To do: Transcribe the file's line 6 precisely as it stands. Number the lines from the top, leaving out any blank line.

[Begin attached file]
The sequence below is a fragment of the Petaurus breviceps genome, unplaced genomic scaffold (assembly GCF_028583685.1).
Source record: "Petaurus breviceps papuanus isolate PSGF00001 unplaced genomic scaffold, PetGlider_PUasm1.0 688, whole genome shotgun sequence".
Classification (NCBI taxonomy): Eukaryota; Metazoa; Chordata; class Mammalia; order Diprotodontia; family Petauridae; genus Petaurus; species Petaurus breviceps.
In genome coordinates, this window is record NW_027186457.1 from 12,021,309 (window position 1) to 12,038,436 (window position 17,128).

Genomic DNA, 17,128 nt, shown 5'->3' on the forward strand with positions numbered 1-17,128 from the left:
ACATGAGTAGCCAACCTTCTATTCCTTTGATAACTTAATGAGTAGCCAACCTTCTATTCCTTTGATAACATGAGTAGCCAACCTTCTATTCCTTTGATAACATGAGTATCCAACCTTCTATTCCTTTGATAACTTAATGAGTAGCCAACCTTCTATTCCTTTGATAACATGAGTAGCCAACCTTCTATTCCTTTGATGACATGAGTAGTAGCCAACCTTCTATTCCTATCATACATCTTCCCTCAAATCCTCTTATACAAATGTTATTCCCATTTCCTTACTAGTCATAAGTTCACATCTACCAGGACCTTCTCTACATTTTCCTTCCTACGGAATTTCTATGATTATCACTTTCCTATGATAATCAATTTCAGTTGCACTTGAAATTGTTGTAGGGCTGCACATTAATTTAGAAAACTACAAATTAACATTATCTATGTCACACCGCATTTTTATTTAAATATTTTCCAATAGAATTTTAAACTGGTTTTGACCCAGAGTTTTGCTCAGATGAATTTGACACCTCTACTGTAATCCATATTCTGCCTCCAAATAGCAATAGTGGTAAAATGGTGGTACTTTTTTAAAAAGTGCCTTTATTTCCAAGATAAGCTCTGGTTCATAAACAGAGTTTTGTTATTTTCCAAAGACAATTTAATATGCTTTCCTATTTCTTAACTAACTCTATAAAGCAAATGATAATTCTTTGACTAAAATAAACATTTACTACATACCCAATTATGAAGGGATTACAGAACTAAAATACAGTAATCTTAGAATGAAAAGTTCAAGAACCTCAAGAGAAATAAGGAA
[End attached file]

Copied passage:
ACATGAGTAGCCAACCTTCTATTCCTTTGATAACTTAATGAGTAGCCAACCTTCTATTCCTTTGATAACATGAGTAGCCAACCTTCTATTCCTTTGATAACATGAGTATCCAACCTTCTATTCCTTTGATAACTTAATGAGTAGCCAACCTTCTATTCCTTTGATAACATGAGTAGCCAACCTTCTATTCCTTTGATGACATGAGTAGTAGCCAACCTTCTATTCCTATCATACATCTTCCCTCAAATCCTCTTATACAAATGTTATTCCCATTTCCTTACTAGTCATAAGTTCACATCTACCAGGACCTTCTCTACATTTTCCTTCCTACGGAATTTCTATGATTATCACTTTCCTATGATAATCAATTTCAGTTGCACTTGAAATTGTTGTAGGGCTGCACATTAATTTAGAAAACTACAAATTAACATTATCTATGTCACACCGCATTTTTATTTAAATATTTTCCAATAGAATTTTAAACTGGTTTTGACCCAGAGTTTTGCTCAGATGAATTTGACACCTCTACTGTAATCCATATTCTGCCTCCAAATAGCAATAGTGGTAAAATGGTGGTACTTTTTTAAAAAGTGCCTTTATTTCCAAGATAAGCTCTGGTTCATAAACAGAGTTTTGTTATTTTCCAAAGACAATTTAATATGCTTTCCTATTTCTTAACTAACTCTATAAAGCAAATGATAATTCTTTGACTAAAATAAACATTTACTACATACCCAATTATGAAGGGATTACAGAACTAAAATACAGTAATCTTAGAATGAAAAGTTCAAGAACCTCAAGAGAAATAAGGAA